As to Hiddekel, it is allowed by all that this was the Tigris. We are not asked to believe that the four rivers which watered the Garden pursued abnormal or unnatural courses, or flowed in any unusual manner. As with the four rivers, so with the Garden itself: in Calmet’s Dictionary of the Bible, revised by Robinson, we read: “There is hardly any part of the world in which it has not been sought.” Tartary, the banks of the Ganges, China, Ceylon, Armenia, Mesopotamia, Syria, Persia, Arabia, Ethiopia, the Mountains of the Moon, Damascus, Egypt, and even France. Enough has been said to show how uncertain all evidence has been till now.
I now pass to the second part of my statement. In Genesis ii., 8: we have: “And the Lord planted a garden eastward in Eden.” I have found the Garden of Eden in about latitude 8 degrees north and near the meridian, passing through Aden and the center of Arabia, about eighty-two miles in a straight line southwest of Berbera (on the Somali Coast) and on the east of the fertile country at the headwaters of the Nile and Abyssinia.
It may be inferred from the text that Eden was a large country and that on the east of it lay the Garden, the home of primitive man. In Genesis ii., 10, we read: “And a river ran out of Eden to water the garden, and thence (that is from Eden) It was parted and became into four heads.”
In all the texts of Scripture, there is a double meaning. This means, firstly and literally, that the river commenced in four heads which subsequently joined. These I have Identified, completely enclosing the hill on which the settlement stood, a good map of this district has been made, but the accompanying sketch shows it well enough.
The second meaning of the text Is a larger one and is that the four streams were but a subdivision of four other and much greater rivers which encompassed the whole known world with which at that epoch Adam and his descendants had to do, and they were connected with each other by the ocean.
By the four rivers then are to be understood, not only the four sources which watered the Garden but also four great rivers, including the Tigris and Euphrates, which drained that much larger garden, namely, that part of the world which the Almighty had decreed should be man’s first home and which he was to colonize, going, we are told, first eastward to Babylon (and India) and afterward in other directions.
Pison “which compasseth the whole land of Havilah” (Havilah being, according to commentators, Arabia), we may take to have drained that valley, which is now the Red Sea, at that time dry land; in Genesis xxv., 18: “They (the sons of Ishmael) dwelt from Havilah unto Shur that is before Egypt.”.
What in the secondary and wider meaning and Interpretation of the text is meant by the River Gihon is not of importance so far as the mere position of the comparatively small Garden is concerned. Inasmuch as for the purpose of irrigating the Garden the amount of water furnished by four great rivers would be immensely disproportionate. It is clear that this second and larger reading is necessary. If we take the Ethiopia named as the modern Ethiopia (Abyssinia), the Gihon we may take as the Nile.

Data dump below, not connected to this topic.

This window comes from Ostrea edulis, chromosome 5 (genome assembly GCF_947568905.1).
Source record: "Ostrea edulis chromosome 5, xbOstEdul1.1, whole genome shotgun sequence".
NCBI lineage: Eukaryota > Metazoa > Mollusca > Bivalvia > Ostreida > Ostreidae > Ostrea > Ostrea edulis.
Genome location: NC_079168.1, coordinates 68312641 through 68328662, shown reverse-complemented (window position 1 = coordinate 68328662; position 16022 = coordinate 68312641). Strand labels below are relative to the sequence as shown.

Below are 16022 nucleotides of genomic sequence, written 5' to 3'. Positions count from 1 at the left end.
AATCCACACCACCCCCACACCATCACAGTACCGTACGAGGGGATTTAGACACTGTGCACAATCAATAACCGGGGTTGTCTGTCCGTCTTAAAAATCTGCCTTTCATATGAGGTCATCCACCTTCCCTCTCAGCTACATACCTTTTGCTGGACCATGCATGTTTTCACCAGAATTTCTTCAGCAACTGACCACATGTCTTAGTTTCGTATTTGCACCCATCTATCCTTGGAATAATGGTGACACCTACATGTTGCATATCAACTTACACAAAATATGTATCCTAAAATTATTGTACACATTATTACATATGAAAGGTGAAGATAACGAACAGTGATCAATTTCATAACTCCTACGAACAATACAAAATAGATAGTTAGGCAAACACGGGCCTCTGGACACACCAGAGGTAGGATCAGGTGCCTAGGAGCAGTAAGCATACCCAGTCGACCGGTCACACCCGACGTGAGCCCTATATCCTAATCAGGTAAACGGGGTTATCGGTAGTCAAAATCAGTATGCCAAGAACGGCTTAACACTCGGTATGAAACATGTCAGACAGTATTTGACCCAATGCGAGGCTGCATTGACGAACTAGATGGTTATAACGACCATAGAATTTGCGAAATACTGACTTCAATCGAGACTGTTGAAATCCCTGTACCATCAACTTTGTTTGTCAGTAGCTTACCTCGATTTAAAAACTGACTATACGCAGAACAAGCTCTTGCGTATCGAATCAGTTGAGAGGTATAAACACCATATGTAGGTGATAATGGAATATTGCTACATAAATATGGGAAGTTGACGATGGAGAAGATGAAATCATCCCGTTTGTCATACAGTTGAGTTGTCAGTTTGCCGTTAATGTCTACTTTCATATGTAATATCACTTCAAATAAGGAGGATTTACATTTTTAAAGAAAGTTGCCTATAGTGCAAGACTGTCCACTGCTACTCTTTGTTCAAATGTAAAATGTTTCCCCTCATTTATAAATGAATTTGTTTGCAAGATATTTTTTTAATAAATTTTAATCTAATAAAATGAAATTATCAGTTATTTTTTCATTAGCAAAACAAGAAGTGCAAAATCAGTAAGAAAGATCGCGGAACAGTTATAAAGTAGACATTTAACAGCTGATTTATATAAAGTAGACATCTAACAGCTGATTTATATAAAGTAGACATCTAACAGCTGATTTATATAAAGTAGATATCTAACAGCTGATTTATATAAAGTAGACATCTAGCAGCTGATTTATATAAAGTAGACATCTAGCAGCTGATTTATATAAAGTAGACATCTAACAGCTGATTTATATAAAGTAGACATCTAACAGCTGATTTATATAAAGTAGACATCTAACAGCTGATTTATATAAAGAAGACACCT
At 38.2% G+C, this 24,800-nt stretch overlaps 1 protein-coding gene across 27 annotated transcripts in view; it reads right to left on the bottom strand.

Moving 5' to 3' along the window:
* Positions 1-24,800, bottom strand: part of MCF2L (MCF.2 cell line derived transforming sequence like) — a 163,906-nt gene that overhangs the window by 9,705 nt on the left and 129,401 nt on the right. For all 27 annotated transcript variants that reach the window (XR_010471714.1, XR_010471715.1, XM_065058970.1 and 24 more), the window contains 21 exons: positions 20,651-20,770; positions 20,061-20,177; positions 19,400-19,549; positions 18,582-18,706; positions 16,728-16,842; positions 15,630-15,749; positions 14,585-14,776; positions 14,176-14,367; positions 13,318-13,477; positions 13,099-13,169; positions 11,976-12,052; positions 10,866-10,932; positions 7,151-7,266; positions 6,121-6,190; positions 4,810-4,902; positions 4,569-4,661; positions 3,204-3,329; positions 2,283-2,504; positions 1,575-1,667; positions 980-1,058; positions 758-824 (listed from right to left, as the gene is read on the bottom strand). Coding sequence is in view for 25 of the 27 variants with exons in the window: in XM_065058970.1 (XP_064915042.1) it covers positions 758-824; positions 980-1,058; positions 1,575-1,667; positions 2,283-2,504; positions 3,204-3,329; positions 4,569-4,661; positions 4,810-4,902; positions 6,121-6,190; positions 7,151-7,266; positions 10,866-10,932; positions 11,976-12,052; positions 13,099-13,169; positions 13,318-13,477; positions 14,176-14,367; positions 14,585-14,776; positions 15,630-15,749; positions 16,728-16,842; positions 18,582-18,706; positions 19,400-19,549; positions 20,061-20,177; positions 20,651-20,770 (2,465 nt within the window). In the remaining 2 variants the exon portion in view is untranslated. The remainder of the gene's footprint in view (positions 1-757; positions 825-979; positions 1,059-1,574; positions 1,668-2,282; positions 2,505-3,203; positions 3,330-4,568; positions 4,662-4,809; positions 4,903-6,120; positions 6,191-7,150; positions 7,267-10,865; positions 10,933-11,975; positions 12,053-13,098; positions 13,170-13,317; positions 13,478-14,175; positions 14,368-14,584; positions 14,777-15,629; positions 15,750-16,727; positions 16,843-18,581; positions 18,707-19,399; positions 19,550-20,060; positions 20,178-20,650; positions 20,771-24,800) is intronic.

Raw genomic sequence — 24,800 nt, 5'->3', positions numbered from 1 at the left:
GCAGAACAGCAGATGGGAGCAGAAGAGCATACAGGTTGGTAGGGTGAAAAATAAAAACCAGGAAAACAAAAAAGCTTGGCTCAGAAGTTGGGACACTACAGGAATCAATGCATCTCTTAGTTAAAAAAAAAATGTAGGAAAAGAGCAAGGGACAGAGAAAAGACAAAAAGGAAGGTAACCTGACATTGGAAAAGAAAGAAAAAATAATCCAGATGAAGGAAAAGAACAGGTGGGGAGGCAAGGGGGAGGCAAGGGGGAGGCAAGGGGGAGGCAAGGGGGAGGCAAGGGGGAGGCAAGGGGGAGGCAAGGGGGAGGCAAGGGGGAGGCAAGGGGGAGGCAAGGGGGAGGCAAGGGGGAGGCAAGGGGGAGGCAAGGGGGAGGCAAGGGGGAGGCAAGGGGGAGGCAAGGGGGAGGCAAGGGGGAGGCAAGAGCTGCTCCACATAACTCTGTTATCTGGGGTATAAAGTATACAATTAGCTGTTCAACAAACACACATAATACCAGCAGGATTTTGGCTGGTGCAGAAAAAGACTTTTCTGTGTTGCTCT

At an elevation of about 3,000 feet, at the place named, on a long, low hill, on a once fertile plain watered by the four rivers named. I discovered thousands of perfect stone implements, used by Adam himself, and at first thought and now confirmed as of the Paleolithic epoch.
This is the only actual settlement or village known of the primal race, who made and used Paleolithic implements not only here, where such things have never previously been found, but anywhere.
Not only are they the oldest that exists of human craftsmanship, but they are the only certain vestiges we have of those primeval races from whom we trace our origin.
Here, then, just west and south of the great gorge of the Tssutigan, Tay the Garden, close to the crest of the watershed. North lie the mountains of Abyssinia (Ethiopia), at Africa including the land of Eden lies to the west. The people of Eden traded, we are told, with Tare (by way of the Nile).
The implements are all beautifully made and most perfect, and lay in thousands upon the surface of the hill and comprised about ten camel loads when transported to Berbera. The material was flint and quartzite. They included sizes from chipped lanceheads of an inch in length up to heavy pointed digging tools eight inches long and very heavy, tongue-shaped, ovate create; axes with one end pointed, scrapers for preparing skins as clothing, knives for cutting meat and food and pounding stones for grain. H. W. SETON-KARR.
By Sir John Evans, of the Royal Society.
To the Editor of the Journal:
THAT the cradle of the human family must have been situated in some part of the world where the climate was genial and the means of subsistence readily obtained seems almost self-evident, and that these discoveries in Somaliland may serve to elucidate the course by which human civilization, such as it was, if not indeed the human race, proceeded westward from its early home in the East, is a fair subject for speculation.
But under any circumstances this discovery aids in bridging over the interval between Paleolithic man in Britain and in India, and adds another link to the chain of evidence by which the original cradle of the human family may eventually be identified, and it tends to prove the unity of race between the inhabitants of Asia, Africa, and Europe in Paleolithic times.
The discoveries of Mr. Seton-Karr in Somaliland seem to me to possess a very wide interest and an important bearing on the question of the original home of the human race.
JOHN EVANS, K. C. B., D. C. L.,
Treasurer and Vice-President Royal Society